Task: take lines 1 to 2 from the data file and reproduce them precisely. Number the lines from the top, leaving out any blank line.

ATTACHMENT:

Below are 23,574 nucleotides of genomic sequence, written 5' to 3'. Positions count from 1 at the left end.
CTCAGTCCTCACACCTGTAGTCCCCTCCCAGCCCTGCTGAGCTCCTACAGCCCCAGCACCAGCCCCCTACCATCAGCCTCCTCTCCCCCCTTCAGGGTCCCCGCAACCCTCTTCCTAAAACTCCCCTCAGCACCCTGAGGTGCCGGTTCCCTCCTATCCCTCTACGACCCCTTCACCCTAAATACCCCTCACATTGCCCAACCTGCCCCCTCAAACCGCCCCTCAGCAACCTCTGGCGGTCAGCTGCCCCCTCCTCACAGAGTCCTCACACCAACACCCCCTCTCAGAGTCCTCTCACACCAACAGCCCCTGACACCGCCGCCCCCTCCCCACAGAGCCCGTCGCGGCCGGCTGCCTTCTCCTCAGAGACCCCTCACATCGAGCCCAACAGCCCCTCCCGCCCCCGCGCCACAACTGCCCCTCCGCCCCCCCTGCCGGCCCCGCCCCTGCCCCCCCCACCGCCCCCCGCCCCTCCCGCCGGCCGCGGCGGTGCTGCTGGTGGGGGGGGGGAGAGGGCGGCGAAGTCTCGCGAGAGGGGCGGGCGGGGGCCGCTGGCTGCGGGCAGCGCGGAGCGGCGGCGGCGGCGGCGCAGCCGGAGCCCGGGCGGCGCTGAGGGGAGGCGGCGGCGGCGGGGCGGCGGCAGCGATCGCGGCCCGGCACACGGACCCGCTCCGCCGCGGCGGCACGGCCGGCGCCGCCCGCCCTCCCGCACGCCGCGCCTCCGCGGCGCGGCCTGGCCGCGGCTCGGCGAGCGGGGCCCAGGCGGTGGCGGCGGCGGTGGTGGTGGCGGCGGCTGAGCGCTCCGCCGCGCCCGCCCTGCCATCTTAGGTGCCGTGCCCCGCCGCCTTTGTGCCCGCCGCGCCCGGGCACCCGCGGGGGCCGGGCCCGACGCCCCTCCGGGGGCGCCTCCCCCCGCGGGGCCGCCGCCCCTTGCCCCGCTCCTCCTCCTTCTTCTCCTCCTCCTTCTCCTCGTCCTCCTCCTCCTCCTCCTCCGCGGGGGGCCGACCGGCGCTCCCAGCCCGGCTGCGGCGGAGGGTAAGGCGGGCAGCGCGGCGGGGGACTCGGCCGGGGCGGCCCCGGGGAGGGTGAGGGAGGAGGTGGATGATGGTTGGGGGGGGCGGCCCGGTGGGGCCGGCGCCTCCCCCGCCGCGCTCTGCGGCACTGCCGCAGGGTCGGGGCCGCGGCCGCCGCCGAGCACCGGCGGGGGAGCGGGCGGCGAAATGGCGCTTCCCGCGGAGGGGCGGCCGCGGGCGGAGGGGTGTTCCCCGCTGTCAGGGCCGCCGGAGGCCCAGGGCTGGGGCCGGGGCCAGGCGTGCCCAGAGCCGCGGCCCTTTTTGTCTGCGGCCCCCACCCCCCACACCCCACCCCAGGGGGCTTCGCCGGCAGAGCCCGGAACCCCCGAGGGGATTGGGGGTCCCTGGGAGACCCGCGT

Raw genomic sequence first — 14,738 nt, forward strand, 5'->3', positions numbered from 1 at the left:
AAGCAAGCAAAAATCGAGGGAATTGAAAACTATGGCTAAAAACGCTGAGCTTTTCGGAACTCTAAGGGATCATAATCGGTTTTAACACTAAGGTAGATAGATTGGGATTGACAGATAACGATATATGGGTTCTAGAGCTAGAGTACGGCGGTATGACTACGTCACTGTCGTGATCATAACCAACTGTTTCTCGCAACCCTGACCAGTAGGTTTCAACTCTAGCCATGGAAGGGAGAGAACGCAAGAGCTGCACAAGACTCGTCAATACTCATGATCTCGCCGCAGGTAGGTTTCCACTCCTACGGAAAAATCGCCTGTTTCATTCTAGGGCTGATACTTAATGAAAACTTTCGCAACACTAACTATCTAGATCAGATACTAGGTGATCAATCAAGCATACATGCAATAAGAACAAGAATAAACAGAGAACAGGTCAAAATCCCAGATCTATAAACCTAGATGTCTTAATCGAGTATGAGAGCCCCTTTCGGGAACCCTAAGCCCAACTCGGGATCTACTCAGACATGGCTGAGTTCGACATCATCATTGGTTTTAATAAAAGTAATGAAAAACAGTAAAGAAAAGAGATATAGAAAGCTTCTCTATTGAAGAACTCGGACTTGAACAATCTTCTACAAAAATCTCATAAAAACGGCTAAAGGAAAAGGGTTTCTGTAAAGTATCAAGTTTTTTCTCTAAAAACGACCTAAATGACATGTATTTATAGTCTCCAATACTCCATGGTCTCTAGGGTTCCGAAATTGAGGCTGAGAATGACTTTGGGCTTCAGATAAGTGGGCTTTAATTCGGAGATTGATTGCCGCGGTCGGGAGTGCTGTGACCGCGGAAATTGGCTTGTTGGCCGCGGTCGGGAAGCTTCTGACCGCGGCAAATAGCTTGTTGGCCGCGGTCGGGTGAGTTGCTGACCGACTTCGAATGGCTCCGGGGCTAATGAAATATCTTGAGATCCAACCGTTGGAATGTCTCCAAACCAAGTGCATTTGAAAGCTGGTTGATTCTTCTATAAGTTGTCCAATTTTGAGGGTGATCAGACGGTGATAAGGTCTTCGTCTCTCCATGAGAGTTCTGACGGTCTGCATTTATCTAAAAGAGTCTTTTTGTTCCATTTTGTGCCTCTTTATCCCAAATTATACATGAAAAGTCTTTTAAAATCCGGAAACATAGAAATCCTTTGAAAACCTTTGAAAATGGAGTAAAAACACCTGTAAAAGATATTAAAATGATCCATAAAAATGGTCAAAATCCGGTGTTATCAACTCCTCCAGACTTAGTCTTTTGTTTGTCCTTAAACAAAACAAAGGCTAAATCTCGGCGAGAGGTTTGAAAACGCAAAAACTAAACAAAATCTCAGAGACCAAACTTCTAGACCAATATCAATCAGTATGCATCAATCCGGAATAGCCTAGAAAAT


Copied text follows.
Below are 23,574 nucleotides of genomic sequence, written 5' to 3'. Positions count from 1 at the left end.
CTCAGTCCTCACACCTGTAGTCCCCTCCCAGCCCTGCTGAGCTCCTACAGCCCCAGCACCAGCCCCCTACCATCAGCCTCCTCTCCCCCCTTCAGGGTCCCCGCAACCCTCTTCCTAAAACTCCCCTCAGCACCCTGAGGTGCCGGTTCCCTCCTATCCCTCTACGACCCCTTCACCCTAAATACCCCTCACATTGCCCAACCTGCCCCCTCAAACCGCCCCTCAGCAACCTCTGGCGGTCAGCTGCCCCCTCCTCACAGAGTCCTCACACCAACACCCCCTCTCAGAGTCCTCTCACACCAACAGCCCCTGACACCGCCGCCCCCTCCCCACAGAGCCCGTCGCGGCCGGCTGCCTTCTCCTCAGAGACCCCTCACATCGAGCCCAACAGCCCCTCCCGCCCCCGCGCCACAACTGCCCCTCCGCCCCCCCTGCCGGCCCCGCCCCTGCCCCCCCCACCGCCCCCCGCCCCTCCCGCCGGCCGCGGCGGTGCTGCTGGTGGGGGGGGGGAGAGGGCGGCGAAGTCTCGCGAGAGGGGCGGGCGGGGGCCGCTGGCTGCGGGCAGCGCGGAGCGGCGGCGGCGGCGGCGCAGCCGGAGCCCGGGCGGCGCTGAGGGGAGGCGGCGGCGGCGGGGCGGCGGCAGCGATCGCGGCCCGGCACACGGACCCGCTCCGCCGCGGCGGCACGGCCGGCGCCGCCCGCCCTCCCGCACGCCGCGCCTCCGCGGCGCGGCCTGGCCGCGGCTCGGCGAGCGGGGCCCAGGCGGTGGCGGCGGCGGTGGTGGTGGCGGCGGCTGAGCGCTCCGCCGCGCCCGCCCTGCCATCTTAGGTGCCGTGCCCCGCCGCCTTTGTGCCCGCCGCGCCCGGGCACCCGCGGGGGCCGGGCCCGACGCCCCTCCGGGGGCGCCTCCCCCCGCGGGGCCGCCGCCCCTTGCCCCGCTCCTCCTCCTTCTTCTCCTCCTCCTTCTCCTCGTCCTCCTCCTCCTCCTCCTCCGCGGGGGGCCGACCGGCGCTCCCAGCCCGGCTGCGGCGGAGGGTAAGGCGGGCAGCGCGGCGGGGGACTCGGCCGGGGCGGCCCCGGGGAGGGTGAGGGAGGAGGTGGATGATGGTTGGGGGGGGCGGCCCGGTGGGGCCGGCGCCTCCCCCGCCGCGCTCTGCGGCACTGCCGCAGGGTCGGGGCCGCGGCCGCCGCCGAGCACCGGCGGGGGAGCGGGCGGCGAAATGGCGCTTCCCGCGGAGGGGCGGCCGCGGGCGGAGGGGTGTTCCCCGCTGTCAGGGCCGCCGGAGGCCCAGGGCTGGGGCCGGGGCCAGGCGTGCCCAGAGCCGCGGCCCTTTTTGTCTGCGGCCCCCACCCCCCACACCCCACCCCAGGGGGCTTCGCCGGCAGAGCCCGGAACCCCCGAGGGGATTGGGGGTCCCTGGGAGACCCGCGT